Holy Infancy School opened in 1899 in Aramoho with 40 pupils and grew quickly with the expansion of the suburb. The school was also known as Sister Rita’s School as she worked there for 40 years and was a well-known and much loved character. In 1966 Holy Infancy was renamed St Joseph’s. In 1970 it became an Intermediate School for girls, finally closing in 1979.
In 1911 a foundation stone was laid by His Grace Bishop Francis Redwood for a new school in Oakland Avenue on St John’s Hill. In 1912 the new Sacred Heart Convent and School were opened by the Bishop. The building was 188 feet long, 100 feet wide, three stories high, and had 300 windows. Heart of matai was used for the floors in the four classrooms and the six piano rooms. The convent was lit by gas and was on town water supply. It also had tanks to store 3,000 gallons of rain water. There were balconies at the front and back which, in addition to affording the best views of Whanganui, doubled as fire escapes. By 1948 the school catered for secondary school girls only. In 1982 it was demolished.
The merging of St Augustine’s Boys College and Sacred Heart Girls College became Cullinane College in 2003. It is situated in Peat Street and continues today.
The distance from town made it difficult for pupils in Castlecliff to attend a Catholic school. When St Vincent’s School opened there in 1918, the Sisters travelled from town to school by tram until the 1930s when they were taken by car. A falling roll saw St Vincent’s amalgamate with St Anthony’s in Gonville in 1947.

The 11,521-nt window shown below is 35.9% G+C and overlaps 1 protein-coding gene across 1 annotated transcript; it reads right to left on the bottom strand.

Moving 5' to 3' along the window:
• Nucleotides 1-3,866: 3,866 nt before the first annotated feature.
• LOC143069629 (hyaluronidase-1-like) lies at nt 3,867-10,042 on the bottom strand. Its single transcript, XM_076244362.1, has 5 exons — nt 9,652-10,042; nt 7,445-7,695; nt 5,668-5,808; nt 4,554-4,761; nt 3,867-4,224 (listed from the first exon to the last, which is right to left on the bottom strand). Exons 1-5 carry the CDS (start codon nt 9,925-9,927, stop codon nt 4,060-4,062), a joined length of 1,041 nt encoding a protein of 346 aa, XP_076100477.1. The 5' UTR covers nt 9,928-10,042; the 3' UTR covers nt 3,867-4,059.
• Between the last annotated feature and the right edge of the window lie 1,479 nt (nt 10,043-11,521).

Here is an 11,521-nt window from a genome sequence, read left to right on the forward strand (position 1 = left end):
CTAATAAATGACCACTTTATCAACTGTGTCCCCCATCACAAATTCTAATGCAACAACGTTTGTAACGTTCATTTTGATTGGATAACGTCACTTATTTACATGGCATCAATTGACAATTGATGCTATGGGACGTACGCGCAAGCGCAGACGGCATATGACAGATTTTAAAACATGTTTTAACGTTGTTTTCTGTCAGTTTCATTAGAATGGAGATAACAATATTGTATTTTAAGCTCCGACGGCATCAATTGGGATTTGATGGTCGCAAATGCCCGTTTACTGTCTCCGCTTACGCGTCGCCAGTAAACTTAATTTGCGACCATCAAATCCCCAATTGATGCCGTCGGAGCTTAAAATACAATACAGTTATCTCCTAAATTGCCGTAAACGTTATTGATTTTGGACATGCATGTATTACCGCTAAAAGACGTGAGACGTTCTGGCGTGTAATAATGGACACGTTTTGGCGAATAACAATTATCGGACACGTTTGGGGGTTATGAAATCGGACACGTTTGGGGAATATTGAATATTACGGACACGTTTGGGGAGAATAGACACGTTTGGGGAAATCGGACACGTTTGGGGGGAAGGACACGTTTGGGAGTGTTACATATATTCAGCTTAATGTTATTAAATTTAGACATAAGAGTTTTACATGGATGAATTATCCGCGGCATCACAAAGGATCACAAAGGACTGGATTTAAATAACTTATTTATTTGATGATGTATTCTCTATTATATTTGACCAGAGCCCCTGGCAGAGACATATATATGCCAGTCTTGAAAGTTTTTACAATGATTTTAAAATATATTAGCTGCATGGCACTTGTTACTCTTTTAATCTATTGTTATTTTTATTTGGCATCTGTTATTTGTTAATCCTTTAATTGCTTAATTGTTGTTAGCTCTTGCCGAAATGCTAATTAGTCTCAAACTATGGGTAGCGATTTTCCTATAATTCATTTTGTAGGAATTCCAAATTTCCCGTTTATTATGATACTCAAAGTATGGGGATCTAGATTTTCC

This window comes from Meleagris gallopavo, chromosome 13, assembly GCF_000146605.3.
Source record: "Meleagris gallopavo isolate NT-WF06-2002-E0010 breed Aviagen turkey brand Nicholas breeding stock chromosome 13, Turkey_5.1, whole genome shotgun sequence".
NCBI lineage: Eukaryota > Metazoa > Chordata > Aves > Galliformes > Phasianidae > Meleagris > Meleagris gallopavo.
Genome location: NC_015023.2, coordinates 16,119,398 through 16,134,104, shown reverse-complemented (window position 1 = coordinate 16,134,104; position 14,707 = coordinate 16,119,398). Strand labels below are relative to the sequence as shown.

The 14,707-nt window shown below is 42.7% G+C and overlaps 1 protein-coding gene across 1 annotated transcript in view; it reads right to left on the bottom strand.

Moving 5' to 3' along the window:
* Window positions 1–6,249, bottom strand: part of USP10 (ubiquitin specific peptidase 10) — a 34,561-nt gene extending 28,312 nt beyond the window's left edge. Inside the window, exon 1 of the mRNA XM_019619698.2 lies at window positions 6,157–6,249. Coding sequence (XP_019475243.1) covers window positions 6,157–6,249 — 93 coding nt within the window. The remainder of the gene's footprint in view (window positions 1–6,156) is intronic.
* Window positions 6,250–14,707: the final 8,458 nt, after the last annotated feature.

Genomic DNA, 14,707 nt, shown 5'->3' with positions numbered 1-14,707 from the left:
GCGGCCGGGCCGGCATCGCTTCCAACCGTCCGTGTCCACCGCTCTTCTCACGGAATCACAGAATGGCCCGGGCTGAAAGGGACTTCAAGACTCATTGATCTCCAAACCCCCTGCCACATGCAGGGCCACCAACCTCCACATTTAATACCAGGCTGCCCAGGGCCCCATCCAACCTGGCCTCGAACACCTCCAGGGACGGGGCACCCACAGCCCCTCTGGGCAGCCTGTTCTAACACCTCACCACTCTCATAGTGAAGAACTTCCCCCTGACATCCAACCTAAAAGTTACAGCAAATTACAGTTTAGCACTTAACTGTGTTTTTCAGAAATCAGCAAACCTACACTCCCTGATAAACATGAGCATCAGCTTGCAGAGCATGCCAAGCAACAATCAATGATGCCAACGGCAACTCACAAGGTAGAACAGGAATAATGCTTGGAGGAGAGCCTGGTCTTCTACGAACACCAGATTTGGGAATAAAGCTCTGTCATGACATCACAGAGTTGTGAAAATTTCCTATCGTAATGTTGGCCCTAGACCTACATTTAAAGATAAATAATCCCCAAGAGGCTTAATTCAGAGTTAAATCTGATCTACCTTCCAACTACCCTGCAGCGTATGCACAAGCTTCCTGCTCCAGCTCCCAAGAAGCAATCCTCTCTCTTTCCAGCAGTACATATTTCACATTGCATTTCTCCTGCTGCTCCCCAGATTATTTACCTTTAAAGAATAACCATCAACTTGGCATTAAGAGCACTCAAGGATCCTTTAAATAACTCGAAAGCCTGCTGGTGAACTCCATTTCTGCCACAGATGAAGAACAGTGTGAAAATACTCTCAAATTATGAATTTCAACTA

St Mary’s School has a long history of relocating. In 1919 the school was located at the corner of Victoria Avenue and Ingestre Street. In 1927 St Mary’s moved to Hurworth, the site of an old Anglican boys’ school in Grey Street. In 1964 the school was off again, this time to the former Marist Brothers School in Wicksteed Street. Finally, in 1988, a newly built school named St Mary’s opened in Aramoho on the former Holy Infancy site and still continues.
St Anthony’s School opened in Gonville in 1925. At first the new school building was used for Mass on Sundays. In 1930 a nearby house was purchased and converted into classrooms. A crisis in resourcing led to the Catholic schools of New Zealand whilst retaining their special character, being integrated into the national education system, supported by government. In the ensuing reorganisation, St Anthony’s was moved to Marcellin School in 1982.
A new school opened on the old Marist Brothers site at Totara Street. Marcellin School drew in the intermediate pupils from the newly closed St Joseph’s in Aramoho, as well as the St Anthony’s pupils. It is still operating today.
St Anne’s School in Wanganui East first operated from a house on the corner of Kawakawa and Nixon Streets. It opened in 1942 with just seven juniors and two young nuns. A new school was built in Raine Street in 1976. The school is still going strong today.
The Sisters of St Joseph finished teaching in Whanganui in 1988. During the course of 108 years the Sisters were involved in 10 primary schools, three of which remain today to carry forward the Catholic tradition so ably laid by the Sisters.
Now the Sisters of St Joseph’s family of schools is staffed by lay principals and staffs. The world of the Catholic nun has changed and the Sisters turn their considerable talents and experience to other forms of education. They continue to give support in their community wherever it is needed.
Libby Sharpe is Senior Curator at Whanganui Regional Museum and Helen Doyle is a Sister of St Joseph.